The role of Hispanic and Latino voters in this year’s presidential election has been an important topic across party lines.
One local weighs in on the role these communities played locally and nationally.
“I was personally very pleased with the election result,” said Freddy Rubio, a lawyer in Birmingham. “The people have decided and we always want the decision to be clearer, but we finally have a decision.”
Rubio says that a key issue this election cycle was the tendency of political leaders on both sides to simplify the Latino vote.
"Politicians had put all Latinos in the same group and obviously we didn't vote equally. The issue we have to take into account is that Cubans in South Miami have some political ideologies that are very different from perhaps an undocumented person from Mexico living in Texas or Arizona. Those ideologies may be very different from the ideology of a Puerto Rican living in New York or another South American foreigner living in California,” Rubio said.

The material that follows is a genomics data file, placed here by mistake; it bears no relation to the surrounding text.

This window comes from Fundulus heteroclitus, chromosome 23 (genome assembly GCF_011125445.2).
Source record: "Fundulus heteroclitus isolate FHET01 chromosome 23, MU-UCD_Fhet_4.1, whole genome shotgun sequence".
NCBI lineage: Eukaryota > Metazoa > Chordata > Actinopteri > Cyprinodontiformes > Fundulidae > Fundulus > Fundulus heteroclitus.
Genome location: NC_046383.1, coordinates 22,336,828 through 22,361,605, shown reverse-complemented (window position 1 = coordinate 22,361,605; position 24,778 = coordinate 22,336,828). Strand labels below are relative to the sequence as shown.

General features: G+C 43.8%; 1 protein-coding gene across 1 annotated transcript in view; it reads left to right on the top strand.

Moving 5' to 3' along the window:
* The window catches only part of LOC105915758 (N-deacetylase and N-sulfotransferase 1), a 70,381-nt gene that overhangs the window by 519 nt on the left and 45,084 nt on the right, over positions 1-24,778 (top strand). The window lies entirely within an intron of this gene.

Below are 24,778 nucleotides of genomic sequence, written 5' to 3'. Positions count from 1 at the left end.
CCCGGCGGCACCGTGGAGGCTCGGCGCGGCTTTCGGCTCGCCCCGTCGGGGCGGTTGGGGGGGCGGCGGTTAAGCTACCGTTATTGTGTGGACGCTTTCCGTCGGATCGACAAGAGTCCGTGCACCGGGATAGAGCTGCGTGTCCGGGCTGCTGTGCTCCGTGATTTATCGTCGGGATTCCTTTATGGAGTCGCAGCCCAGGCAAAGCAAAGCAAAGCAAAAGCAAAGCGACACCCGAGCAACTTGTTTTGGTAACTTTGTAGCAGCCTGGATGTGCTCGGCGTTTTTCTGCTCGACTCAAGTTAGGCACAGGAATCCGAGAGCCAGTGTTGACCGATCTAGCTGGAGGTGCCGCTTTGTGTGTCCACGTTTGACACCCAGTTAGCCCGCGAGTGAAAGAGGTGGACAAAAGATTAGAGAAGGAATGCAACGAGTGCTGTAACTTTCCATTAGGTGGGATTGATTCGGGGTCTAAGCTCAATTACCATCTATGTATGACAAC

Rubio says that on a statewide level, it is difficult to ascertain the influence of the Hispanic and Latino vote. However, he says the power of these voters is clearer on a local level, especially in North Alabama.
"At the local level, I think we can affect the election depending on which county we are referring to. For example, in counties like Marshall, Etowah, Dekalb, where the Latino population is a higher percentage, five, six, seven, eight percent—there we can affect or influence local elections," Rubio said.
No matter what political affiliation an individual has, Rubio stresses the importance of Hispanic and Latino communities in staying politically involved.
"We are very political in our countries and sometimes when we come here to the United States, we are so worried about working, about supporting our families, and maybe we don't understand the language, political positions and we neglect," Rubio said.